Scottish independence would hurt farmers, warns Paice
SCOTTISH rural affairs secretary Richard Lochhead has dismissed claims farmers will be left worse off by independence as ‘scaremongering’.
Speaking exclusively to Farmers Guardian, the Scottish National Party (SNP) MSP said previous UK Governments had let Scotland down and independence would avoid ‘past mistakes being repeated’.
But critics, including UK farming Minister Jim Paice, said Scottish farmers would be hindered by independence.
It comes as Holyrood finalises the details of Scotland’s 2014 independence referendum.
Mr Lochhead said his party wanted to build on the ‘positive experiences’ of devolution and ultimately get a ‘better deal’ for the country’s farmers.
“At long last our farmers feel their distinctive needs are being taken into account and they are being listened to by a Government on their doorstep,” he said.
“When animal diseases such as foot-and-mouth impacted, the Scottish Government was able to offer quick and effective financial support, whereas the UK Government in London washed its hands of the problem and turned a deaf ear to our industry’s pleas.”
He said ‘scaremongering about border control and red tape’ were ‘out of date’ and Scotland could be a ‘powerful ally’ supporting the rest of the UK when there was a common interest in Brussels.
“The message is we don’t want past mistakes to be repeated. Scotland receives the lowest level of Single Farm Payment in these islands, as well as the lowest level of rural development funding across the whole of Europe.
“These stark statistics underline why we need a stronger voice speaking up for Scotland’s farmers and crofters in Europe.”
But Mr Paice slammed Mr Lochhead’s stance, adding Scotland on its own would be one of the smallest states in the EU with ‘virtually no clout’, as opposed to Scotland in the UK, which carries a large voting participation.
He said: “Does Richard Lochhead really want to sit around the table as a state with the same amount of votes as Latvia?
“Or does he want to sit as part of a major block of votes when discussing important agricultural policy such as the CAP.”
Scottish Labour and Conservative politicians echoed Mr Paice’s comments and Aberdeenshire farmer Maitland Mackie said independence would be a ‘tragedy’.
“There is a romantic image that we would be better off by ourselves,” said Mr Mackie.
“But Scottish producers would become foreign suppliers in 90 per cent of the current market. And they have to think about our beef premium and what will happen to that if there is a border created.”
But Isle of Mull beef and sheep farmer Bert Leitch dismissed any border-related issues as ‘scare stories’.
He said: “It’s not as if we are going to have a big fence across the border.”
How would Scotland fare in the voting stakes if it was its own member state?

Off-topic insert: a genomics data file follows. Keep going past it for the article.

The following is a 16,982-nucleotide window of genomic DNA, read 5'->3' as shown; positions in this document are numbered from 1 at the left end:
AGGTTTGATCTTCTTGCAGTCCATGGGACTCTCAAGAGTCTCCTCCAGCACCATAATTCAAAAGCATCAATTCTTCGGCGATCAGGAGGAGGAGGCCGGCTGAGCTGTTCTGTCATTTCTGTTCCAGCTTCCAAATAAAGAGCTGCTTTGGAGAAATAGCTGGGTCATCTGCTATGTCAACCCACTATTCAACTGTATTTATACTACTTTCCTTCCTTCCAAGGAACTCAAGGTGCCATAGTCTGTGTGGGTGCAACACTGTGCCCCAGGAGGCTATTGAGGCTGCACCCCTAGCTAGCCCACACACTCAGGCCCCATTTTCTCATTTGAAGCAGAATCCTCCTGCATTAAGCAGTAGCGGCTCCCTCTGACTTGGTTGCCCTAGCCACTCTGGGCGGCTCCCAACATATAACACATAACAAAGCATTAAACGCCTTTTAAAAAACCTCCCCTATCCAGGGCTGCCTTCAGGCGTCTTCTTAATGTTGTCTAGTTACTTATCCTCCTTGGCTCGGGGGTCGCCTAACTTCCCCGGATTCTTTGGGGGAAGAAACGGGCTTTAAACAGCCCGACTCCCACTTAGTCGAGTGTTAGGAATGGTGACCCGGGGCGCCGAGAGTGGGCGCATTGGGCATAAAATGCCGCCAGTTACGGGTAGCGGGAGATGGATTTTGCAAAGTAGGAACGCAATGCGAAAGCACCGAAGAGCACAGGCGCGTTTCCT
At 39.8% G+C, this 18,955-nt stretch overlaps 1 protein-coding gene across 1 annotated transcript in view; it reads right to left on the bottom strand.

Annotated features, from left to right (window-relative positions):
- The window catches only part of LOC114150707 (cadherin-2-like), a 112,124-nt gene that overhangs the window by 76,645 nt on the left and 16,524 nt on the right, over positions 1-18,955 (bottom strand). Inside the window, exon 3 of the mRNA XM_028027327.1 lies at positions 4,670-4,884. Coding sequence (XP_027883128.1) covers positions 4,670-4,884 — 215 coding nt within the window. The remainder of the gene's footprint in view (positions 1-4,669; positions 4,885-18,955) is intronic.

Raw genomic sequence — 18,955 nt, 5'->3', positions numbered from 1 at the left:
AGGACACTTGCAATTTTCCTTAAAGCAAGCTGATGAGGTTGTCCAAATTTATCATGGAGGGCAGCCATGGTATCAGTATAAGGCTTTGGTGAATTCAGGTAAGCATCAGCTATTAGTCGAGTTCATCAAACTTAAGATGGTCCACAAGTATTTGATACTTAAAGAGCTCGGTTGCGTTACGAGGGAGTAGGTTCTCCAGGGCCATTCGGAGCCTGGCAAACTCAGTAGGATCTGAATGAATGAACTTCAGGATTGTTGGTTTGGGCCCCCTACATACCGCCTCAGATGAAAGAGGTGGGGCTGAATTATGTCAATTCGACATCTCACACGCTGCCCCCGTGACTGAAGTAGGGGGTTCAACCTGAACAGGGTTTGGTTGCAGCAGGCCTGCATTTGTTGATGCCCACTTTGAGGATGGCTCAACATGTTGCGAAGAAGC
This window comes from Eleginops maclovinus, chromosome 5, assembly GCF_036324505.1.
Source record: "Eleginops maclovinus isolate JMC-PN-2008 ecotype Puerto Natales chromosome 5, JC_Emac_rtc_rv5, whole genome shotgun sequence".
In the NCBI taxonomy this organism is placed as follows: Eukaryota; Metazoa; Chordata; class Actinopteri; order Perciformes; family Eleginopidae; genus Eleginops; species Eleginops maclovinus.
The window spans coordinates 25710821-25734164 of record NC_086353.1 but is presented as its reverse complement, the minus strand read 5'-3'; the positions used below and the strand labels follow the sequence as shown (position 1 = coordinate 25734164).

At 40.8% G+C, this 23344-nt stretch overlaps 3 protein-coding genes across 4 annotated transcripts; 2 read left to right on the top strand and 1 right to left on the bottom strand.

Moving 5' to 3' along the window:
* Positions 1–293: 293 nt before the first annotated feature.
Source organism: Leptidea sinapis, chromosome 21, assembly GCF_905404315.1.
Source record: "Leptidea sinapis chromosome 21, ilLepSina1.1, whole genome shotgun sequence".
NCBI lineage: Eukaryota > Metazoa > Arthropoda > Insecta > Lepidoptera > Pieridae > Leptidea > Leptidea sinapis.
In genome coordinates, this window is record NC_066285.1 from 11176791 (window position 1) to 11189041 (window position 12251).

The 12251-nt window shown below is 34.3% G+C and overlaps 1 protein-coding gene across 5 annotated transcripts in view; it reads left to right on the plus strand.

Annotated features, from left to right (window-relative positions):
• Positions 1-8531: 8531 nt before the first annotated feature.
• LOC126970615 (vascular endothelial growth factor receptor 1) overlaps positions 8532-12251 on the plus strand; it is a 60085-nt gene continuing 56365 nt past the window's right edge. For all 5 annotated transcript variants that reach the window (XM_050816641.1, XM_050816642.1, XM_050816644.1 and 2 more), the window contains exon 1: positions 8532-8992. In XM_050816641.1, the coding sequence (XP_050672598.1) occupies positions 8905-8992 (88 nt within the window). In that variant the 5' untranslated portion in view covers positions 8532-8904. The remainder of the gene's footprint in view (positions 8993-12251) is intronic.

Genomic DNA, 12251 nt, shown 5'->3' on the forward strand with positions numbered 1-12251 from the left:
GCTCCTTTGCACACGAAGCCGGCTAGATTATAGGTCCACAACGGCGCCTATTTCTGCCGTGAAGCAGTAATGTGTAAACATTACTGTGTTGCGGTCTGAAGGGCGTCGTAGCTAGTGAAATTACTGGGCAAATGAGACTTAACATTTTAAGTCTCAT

Member states are weighted according to population size meaning the bigger the population, the more votes it has.
If Scotland went it alone it would, according to Jim Paice, be on the same level as Cyprus, Estonia, Latvia and Slovenia with four votes. The UK has 29 votes.
- Germany, France, Italy and the United Kingdom: 29 votes
- Spain and Poland: 27
- Romania: 14
- Netherlands: 13
- Belgium, Czech Republic, Greece, Hungary and Portugal: 12
- Austria, Bulgaria and Sweden: 10
- Denmark, Ireland, Lithuania, Slovakia and Finland: 7
- Cyprus, Estonia, Latvia, Luxembourg and Slovenia: 4
- Malta: 3
With the debate heating up, how do farmers feel about devolution and Scotland’s push for independence?
“I do not think Scotland’s independence will have a great impact on the rest of the farmers in the UK, because we will all be governed by the EU. But if Scotland created a border and we had to get certificates for moving seed potatoes or livestock, for example, this would be very inconvenient on both sides, and definitely not benefit Scottish farmers.”
Mark Lazonby, manager of a 1,620-hectare (4,000-acre) farm on the Lincolnshire Wolds
“It would be much better if we all stayed as one country with a bigger voice and impact in Europe. I can not see how devolution would benefit farmers and it would just add another area of management.
We need to pull together. How can we guarantee we will get the same treatment? There are many questions left unanswered and no guarantee anyone will profit. For me, it is a step backwards.”
Colin McGregor, a contract arable farmer in the Scottish Borders
“It is up to the Welsh to decide on the way forward. There are some differences between British and Welsh policies and we should have more power.”
Emyr Jones, FUW president
“It has been good for Scotland. I speak to farmers in Cheshire who do not have support like we get from the Scottish Rural Development Programme and the calf subsidy scheme. If we did not have these then we would definitely see a reduction in livestock numbers. The SNP also abolished all the road and bridge tolls which has been a saviour of the west coast guys who rely on those bridges. It also works the other way when we need to get fodder to the west coast.”
James Brown, finishes 2,000 beef cattle in North Lanarkshire